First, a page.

Saturday, August 21, 2010

Mice messes

I came stumbling downstairs the other morning, still half asleep. The kitchen was dark, lit only by a nightlight. I started the kettle for tea, then took off my glasses and turned on the water in the sink to splash my face.

UP popped a distressed (and wet) mouse.

Bleary-eyed, I switched the running water to the other sink (we have a double sink) and continued to splash my face.

UP popped another distressed (and wet) mouse.

I went into the bathroom to finish splashing my face. Then I picked up a large plastic cup and scooped both mice - they were only half-grown - and put them outside.

Yesterday morning I came downstairs and found that Don had left a cup with some pills he's taking on the counter.

Evidently a mouse got curious during the night because the cup was tipped over, and one of the pills had been taken out and chewed on:

Great.  Now we'll have healthy mice.  I think it's time to revert back to traps, since the poison doesn't seem to be working.

Meanwhile, this is my usual habit at night just before going to bed: put out my tea things with the tea already in the mug, so all I have to do is pour boiling water.  Why do I cover my mug like this?  Because many years ago when I got up in the morning and poured boiling water into my mug, a shrieking mouse jumped out. Old habits die hard.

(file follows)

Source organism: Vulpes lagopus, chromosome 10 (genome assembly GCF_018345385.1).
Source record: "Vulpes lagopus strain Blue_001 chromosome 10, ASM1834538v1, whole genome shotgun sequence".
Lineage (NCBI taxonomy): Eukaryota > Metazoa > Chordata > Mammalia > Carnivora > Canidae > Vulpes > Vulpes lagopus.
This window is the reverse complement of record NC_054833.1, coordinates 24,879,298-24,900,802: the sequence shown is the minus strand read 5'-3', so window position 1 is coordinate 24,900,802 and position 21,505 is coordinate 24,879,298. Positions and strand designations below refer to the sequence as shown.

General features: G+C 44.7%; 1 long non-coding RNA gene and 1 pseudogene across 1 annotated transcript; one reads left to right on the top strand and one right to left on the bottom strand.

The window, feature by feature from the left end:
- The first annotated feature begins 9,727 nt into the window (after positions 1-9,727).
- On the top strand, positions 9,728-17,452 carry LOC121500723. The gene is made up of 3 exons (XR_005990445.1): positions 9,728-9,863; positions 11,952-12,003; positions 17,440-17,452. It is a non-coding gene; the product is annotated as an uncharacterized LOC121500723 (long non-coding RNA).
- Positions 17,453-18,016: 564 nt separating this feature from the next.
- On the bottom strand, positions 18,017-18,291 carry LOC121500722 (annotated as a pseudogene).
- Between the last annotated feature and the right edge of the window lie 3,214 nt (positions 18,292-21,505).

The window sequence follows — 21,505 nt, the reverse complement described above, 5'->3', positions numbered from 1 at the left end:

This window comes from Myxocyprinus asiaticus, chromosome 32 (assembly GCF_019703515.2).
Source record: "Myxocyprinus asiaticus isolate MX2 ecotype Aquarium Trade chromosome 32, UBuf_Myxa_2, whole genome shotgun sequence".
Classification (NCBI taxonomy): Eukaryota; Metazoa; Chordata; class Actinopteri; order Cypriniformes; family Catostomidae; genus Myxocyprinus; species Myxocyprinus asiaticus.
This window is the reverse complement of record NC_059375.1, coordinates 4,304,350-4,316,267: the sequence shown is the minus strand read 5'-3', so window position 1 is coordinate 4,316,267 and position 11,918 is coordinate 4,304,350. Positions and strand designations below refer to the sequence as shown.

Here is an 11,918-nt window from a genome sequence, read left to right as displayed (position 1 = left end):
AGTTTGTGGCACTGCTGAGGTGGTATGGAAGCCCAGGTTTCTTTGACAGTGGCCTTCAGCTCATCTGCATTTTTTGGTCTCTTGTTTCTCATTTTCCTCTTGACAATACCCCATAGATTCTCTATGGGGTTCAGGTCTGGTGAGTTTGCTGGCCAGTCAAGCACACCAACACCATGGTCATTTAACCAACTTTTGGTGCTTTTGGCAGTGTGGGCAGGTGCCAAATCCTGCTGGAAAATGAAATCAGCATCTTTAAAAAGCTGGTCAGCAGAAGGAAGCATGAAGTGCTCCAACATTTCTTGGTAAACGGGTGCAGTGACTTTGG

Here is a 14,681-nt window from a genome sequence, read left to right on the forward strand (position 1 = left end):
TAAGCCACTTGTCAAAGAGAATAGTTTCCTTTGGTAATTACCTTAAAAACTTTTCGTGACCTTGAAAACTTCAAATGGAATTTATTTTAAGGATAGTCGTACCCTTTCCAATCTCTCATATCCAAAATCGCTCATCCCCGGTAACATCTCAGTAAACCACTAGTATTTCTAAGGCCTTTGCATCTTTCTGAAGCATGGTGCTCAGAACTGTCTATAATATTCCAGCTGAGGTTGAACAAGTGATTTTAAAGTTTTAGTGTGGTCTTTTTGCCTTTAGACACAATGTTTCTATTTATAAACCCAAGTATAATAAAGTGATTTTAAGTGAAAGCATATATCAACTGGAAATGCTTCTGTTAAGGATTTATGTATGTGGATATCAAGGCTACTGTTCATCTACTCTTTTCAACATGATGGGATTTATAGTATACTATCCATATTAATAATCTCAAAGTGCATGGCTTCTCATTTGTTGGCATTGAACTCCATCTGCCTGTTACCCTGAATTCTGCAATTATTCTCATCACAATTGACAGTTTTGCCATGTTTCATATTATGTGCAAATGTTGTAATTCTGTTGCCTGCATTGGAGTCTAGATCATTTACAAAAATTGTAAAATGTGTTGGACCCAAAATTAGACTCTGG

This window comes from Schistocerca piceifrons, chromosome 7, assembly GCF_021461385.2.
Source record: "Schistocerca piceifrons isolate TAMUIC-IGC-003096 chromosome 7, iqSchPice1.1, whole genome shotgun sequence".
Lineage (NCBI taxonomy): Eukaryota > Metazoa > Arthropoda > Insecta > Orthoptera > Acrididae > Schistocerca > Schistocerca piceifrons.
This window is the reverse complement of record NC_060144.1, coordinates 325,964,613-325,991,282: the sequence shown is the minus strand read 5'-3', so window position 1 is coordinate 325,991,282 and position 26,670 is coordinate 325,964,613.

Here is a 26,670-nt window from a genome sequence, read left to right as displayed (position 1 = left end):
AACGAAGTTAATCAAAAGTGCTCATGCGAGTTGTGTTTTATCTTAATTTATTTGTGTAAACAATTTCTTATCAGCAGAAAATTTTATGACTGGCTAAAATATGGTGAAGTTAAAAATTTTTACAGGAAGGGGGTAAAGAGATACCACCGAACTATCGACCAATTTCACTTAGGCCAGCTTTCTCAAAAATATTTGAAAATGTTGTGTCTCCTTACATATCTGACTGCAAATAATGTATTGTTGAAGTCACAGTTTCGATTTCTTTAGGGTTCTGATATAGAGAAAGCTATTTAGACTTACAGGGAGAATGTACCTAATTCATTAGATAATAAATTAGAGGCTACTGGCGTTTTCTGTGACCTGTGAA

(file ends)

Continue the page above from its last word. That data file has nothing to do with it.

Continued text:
Meanwhile some neighbors got a new kitten.  They have the right idea.  Unfortunately our dog Major is a cat-killer, so a cat is out of the question for the time being.


  1. Major's a cat killer!! OMG
    anyway, I think I read somewhere that you can train that outta the dog.
    don't know personally. All dogs in my life have gone early into homes with cats, so the cats taught them early who was boss.

  2. One of my dogs would kill any cat that hadn't been introduced to him as "MAMA'S kitty." If it was mine and I leaned over him with the kitten and let him smell it and lick it we had no problems.

    This is not to suggest it would work with Major, but just by way of affirming Kiki-Chan's understanding. The dog of a friend pf mine killed a cat, whereupon the friend successfully utilized an old Hebrew method of punishment: he tied the dead kitty to the dog's collar and made him carry it around for a day. It never harmed another one. Again, this is not advice, merely anecdotal accounts of my own experience.

    I have one cat, a big main coon named Tinker, who's sent more than one big dog running out of the yard screaming bloody murder. He's a bubba!

    At one time I had a pet king snake that I'd let come and go from her tank. She was a super good mouser.

    No. I'm not normal. I'm basically a cave woman. lol

    A. McSp

  3. Save the Canning JarsAugust 21, 2010 at 5:30 PM

    My mother-in-law used to put out poison. The mice always seemed to die in her walls and stink and stink and stink for the longest time. Not a good thing since she would have had to tear out the sheet rock to retrieve them.